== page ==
It was a morning of city sunlight. Along the thoroughfare the vans rolled busily by, filtering past the stoplight with determination. On a scaffolding above the sidewalk, workmen with chisels chipped steadily at an eighty-year-old facade. Even the students, lolling with books on towels in the parkland beyond, tried to convince themselves that the joys of idleness could find accommodation with the rigors of study. It was, in fact, an unexceptional day.
I have not been in school for some years. Yet I still have an oddly delicious feeling of adventure when I find myself walking out on the street on a weekday midmorning. Being out early is different: the whole world is tromping off to work. Being out around noon, too, is expected: the same world is hunting up lunch. But 10:30 is an uncertain hour, poised between dewy newness and the rhythm of sober diligence. And the old school schedule still seems to linger, lacing midmorning leisure with the daring and irresponsibility of Huckleberry Finn playing perpetual hooky. How, you ask yourself, could you be out of such an hour, when everywhere you look -- through shopfronts, into eye-level offices, down grated window-wells into brightly lighted basements -- the world is at work? To walk the streets at that hour is to be a looker-in, a stranger in a familiar land.
On such a day, and in that hour, I found myself not long ago strolling past the large, shabby grandeur of a once-fine apartment building. Shielded by great trees, it was set back decorously from the corner it commanded. But gentility, on the tide of fashion, had ebbed from its neighborhood, leaving it beached behind what had become no more than an overgrown plot marred by tire tracks and careless rubble. Probably, I thought, a building filled largely with students and the elderly. I would have paid it no special heed, except for one curious feature. Inside, someone was playing a bassoon.
Or maybe it was a saxophone. Beside the hiss and ripple of the traffic, I couldn't quite tell.Odd, I thought: I usually can. For shelved in my past are all those years when I, too, found myself practicing an instrument. I remember lessons at school, perched before a wobbly music stand over a French horn slightly too large for me, half reading and half guessing among the eighth notes. Later, there were evenings at home with my trombone, laboring over somebody's etudes and dreaming of Dorsey. And always there were rehearsals for everything from the raucous pep band, which thundered and blatted its way through countless basketball games, to the orchestra, dark-suited and sober, which did strange and awesome things to Mussorgsky in tones only a mother could love.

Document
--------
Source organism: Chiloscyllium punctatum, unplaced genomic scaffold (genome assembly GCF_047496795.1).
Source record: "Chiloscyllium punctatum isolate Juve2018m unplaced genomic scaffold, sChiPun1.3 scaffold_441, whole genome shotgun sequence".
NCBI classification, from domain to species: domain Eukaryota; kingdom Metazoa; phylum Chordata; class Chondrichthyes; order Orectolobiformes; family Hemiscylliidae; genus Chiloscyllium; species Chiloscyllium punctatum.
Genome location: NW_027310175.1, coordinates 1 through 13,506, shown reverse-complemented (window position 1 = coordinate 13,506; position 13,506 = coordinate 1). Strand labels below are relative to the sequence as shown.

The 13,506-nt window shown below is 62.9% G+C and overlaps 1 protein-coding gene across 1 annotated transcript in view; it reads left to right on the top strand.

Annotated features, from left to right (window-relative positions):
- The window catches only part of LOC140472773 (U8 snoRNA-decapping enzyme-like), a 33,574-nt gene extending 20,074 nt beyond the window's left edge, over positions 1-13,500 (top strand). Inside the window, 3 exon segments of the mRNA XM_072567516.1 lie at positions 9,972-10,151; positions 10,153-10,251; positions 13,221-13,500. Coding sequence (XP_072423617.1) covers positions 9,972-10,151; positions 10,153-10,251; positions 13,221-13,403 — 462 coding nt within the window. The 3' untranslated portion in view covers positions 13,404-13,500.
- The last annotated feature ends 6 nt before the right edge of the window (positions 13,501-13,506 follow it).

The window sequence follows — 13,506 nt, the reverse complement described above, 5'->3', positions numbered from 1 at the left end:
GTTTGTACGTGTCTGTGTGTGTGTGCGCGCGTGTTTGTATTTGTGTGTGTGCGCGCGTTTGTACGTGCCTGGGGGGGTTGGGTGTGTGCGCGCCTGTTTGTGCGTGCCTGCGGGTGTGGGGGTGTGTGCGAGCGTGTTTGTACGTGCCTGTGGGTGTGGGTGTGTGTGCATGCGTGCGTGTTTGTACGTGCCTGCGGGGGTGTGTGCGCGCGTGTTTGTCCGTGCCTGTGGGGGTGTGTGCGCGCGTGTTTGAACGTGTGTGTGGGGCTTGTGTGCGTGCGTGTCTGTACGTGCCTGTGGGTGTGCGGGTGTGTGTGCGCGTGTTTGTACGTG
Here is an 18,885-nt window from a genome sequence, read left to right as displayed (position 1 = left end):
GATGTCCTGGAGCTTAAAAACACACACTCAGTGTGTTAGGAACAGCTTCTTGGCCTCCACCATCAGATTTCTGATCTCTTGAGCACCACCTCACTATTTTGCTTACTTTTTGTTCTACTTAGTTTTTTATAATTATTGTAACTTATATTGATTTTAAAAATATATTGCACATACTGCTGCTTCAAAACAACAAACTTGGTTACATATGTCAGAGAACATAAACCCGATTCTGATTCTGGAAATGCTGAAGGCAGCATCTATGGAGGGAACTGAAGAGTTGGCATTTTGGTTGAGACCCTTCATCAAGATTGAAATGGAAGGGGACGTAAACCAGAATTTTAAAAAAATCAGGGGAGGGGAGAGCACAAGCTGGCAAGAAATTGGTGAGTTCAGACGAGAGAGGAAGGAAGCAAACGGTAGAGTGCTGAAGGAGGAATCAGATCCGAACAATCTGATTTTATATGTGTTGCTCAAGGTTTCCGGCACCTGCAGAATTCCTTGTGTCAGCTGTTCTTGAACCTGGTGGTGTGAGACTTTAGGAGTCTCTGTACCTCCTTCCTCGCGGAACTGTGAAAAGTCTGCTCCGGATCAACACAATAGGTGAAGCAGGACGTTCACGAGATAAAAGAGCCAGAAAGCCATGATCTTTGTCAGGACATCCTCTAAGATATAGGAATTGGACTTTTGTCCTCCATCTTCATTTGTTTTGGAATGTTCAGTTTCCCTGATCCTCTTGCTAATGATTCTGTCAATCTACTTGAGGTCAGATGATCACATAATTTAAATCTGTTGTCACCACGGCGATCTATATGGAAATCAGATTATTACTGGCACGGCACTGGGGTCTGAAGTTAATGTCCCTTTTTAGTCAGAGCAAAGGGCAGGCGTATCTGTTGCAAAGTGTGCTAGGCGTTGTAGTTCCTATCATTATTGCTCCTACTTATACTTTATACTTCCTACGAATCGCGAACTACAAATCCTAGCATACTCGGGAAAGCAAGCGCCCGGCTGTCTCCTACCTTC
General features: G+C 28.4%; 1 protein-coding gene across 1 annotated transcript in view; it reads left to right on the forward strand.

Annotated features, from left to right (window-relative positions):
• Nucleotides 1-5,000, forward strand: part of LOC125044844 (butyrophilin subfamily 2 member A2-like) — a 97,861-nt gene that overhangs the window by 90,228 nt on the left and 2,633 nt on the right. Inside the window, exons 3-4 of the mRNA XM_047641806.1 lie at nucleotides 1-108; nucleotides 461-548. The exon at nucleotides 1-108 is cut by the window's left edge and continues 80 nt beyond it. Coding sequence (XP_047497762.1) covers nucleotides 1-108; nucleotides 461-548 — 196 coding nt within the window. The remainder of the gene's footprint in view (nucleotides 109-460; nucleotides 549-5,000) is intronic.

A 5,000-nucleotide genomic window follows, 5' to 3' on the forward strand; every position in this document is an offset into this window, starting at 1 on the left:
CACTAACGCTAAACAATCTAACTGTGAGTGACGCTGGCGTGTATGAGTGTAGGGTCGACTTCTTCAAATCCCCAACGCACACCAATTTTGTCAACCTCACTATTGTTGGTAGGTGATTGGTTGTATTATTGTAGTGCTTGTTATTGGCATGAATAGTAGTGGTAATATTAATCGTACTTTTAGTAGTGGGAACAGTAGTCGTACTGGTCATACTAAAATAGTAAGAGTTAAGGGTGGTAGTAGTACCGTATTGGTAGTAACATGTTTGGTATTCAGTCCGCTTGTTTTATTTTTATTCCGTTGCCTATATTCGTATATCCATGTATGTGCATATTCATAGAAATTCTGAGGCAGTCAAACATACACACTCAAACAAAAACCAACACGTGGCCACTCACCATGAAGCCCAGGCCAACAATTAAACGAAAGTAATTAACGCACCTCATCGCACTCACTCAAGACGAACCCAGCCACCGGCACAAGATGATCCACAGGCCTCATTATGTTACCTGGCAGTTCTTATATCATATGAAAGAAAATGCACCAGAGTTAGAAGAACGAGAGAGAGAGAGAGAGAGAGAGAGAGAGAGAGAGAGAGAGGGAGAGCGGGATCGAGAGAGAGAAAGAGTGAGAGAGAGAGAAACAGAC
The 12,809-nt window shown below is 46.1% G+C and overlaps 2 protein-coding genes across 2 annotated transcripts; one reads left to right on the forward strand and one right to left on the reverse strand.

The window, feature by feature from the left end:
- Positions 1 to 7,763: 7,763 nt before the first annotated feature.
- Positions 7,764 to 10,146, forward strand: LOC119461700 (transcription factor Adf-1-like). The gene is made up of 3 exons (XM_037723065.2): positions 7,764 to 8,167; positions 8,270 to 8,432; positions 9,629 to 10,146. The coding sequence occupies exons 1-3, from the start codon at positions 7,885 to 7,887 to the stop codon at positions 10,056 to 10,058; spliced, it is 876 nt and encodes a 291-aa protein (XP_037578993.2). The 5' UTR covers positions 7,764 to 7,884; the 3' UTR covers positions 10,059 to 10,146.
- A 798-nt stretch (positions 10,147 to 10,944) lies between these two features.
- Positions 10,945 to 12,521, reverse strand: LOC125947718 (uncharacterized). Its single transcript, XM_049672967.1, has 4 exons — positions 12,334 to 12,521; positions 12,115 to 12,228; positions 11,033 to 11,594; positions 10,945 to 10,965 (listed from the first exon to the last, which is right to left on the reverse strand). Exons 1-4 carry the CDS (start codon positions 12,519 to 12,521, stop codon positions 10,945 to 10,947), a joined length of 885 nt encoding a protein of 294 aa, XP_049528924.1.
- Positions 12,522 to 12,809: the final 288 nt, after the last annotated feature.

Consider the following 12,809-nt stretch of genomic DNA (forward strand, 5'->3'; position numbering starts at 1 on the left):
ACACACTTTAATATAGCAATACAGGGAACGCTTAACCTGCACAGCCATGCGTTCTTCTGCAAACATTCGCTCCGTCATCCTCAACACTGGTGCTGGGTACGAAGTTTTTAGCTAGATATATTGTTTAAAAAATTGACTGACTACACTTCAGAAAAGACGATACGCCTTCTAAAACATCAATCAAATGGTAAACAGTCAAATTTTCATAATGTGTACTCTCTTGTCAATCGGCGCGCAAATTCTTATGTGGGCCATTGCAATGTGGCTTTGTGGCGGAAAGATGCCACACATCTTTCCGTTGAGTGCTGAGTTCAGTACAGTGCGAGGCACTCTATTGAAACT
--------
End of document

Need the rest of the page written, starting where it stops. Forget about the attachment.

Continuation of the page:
But never did any of this happen in the morning. Mornings, even in a school as musically minded as ours was, were for serious academics, and although I toyed with a career in music, it remained an avocation. To have spent a weekday morning in practice would have seemed as out of place as to have spent it walking out in the streets.
Yet there, as I listened, was someone for whom music was the day's work. I strolled on, soon out of earshot. And suddenly I saw how, with those few notes, my perceptions of that building had changed. It was, all at once, a place less of drabness than of artistry. For I could almost feel myself, twenty years from my mouthpiece, being in that room, playing whatever it was that was being played. Hours would pass, with nothing in front of me but a few black marks on a page. Yet out of those marks would pour vibrancy, structure, a sense of life -- ample justification for the time spent. Whatever was around me -- the stained wallpaper, the matted carpet, the faint kitchen odor -- would fade into insignificance. The music would be wholly absorbing. It seemed to me that whoever was behind that window was composing his or her own environment of woven sound, finding in it a satisfaction at which the lollers on sunlit blankets could only guess.
For music, perhaps like few other human endeavors, is self-contained. It quite literally sets its own time. Those notes gave themselves to the street beyond. But they were no part of that street, no part of the daily work of the city into which they floated. They were their own reason for being.
And yet, as a looker-in from another world, I found myself bouyed up by them. In their mirror, I saw something of why I had spent so many years of my youth in practice. It was so that, on a day of high sunlight I might feel the unexceptional made rare, the ordinary transmuted, the trnsient midmorning city recast into the permanence of art.
By now, no doubt, the instrument has stopped. Perhaps the player has moved away. They may tear down the building. But the city in which I walked has, in ways that remain unfathomed, been changed. If art could do nothing more, that would be sufficient.